Now, she’s getting her chance to lead it.

Poli, 20, is going into her first season as the Bulldogs’ head coach, following a career that saw her stand out as the team’s top player at midfield and attack.

“I’m really grateful to have this opportunity, let alone to coach at the school I graduated from,” said Poli, who is a student at the University of Southern Maine. “I have a lot of great athletes, some girls that are really excited to learn and motivated to get better. … A lot of these girls are brand-spanking-new to the sport.”

There will be a learning curve at Lawrence, since there’s no JV program at the school and the younger players didn’t have a chance to develop with last season canceled due to the coronavirus. Even though lacrosse experience is low, Poli will have players from the successful field hockey and basketball teams on her roster, and she said element from those sports carry over into lacrosse.

“That’s half the battle. If you know how to play defense and the aggressiveness in basketball, you’re going to be successful in lacrosse (with) the body-to-body contact,” said Poli, who also played field hockey. “Ground balls, that’s kind of the equivalent to getting a rebound. Same with field hockey. If you have the I.Q. to push them to the sideline and not towards the middle, that’s half the game.

“They have very high I.Q. when it comes to intensity and gameplay. It’s more or less teaching the lacrosse skills, as far as cradling the ball and passing on the run and shooting.”

 

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After a few years of playing as a co-op, the Carrabec and Madison baseball teams are flying solo this spring.

Low numbers at both schools — particularly at Carrabec, which saw its amount of players drop as low as three — forced them to merge and form the Bridgeway Bandits, who played together from 2017-2019 and made the Class C South semifinals in 2018.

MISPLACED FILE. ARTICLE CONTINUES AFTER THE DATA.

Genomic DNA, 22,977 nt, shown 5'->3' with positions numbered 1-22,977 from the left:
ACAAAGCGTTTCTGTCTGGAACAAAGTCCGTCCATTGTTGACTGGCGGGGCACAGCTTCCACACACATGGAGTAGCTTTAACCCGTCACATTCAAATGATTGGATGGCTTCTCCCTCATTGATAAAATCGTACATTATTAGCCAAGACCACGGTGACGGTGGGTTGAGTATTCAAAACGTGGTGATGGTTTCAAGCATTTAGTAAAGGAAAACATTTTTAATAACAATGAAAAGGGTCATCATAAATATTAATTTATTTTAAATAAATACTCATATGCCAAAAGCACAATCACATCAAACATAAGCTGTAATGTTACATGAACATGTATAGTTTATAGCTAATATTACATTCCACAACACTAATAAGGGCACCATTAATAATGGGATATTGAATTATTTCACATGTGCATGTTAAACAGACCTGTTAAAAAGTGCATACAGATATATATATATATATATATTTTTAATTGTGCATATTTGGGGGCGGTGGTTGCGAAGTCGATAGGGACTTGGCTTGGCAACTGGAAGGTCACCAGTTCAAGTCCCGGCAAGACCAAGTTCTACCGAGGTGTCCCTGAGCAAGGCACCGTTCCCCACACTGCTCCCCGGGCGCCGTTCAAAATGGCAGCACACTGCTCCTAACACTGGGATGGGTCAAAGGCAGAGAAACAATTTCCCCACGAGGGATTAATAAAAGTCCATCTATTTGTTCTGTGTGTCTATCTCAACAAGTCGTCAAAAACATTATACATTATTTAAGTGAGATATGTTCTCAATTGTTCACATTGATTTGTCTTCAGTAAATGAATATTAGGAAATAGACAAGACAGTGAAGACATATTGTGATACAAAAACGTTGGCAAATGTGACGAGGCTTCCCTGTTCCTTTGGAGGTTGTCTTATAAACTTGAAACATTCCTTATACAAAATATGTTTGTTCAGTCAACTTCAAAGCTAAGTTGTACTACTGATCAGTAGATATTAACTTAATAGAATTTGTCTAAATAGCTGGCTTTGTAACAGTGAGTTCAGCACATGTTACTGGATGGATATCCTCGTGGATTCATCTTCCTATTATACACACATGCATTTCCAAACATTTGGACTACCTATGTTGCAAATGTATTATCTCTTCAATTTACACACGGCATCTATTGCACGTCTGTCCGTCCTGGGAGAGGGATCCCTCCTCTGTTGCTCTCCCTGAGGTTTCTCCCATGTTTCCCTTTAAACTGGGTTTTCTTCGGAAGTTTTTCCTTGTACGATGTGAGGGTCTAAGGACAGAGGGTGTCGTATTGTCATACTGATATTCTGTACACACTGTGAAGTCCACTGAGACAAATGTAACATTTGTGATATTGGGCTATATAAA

Turnout has rebounded at both schools. Carrabec is up to 13 players on its squad.

“We’re extremely excited, and the numbers show that,” said Cobras coach Erik Carey, who has five freshmen and four sophomores on his team. “Not everybody saw the players coming (in 2017), but I felt the players were definitely coming. The numbers were there. … They would have been in fifth and sixth grade originally at that co-op, so we saw them there. They just weren’t going to get there in time to keep a program going.”

Madison, meanwhile, has 23 players on its team, which is being coached again by Shawn Bean, who last led the Bulldogs in 2009 before stepping down to watch his daughter Lauren play softball.

“I really tried to boost the numbers. Being the baseball coach and the football coach, I went in and talked to a lot of the kids and tried to get them back in the baseball program,” Bean said. “(The program) is in a good spot, and it’s even down across the classes. I think my junior class is the strongest, but all the classes are kicking in five or six kids, which in a varsity program is what you want.”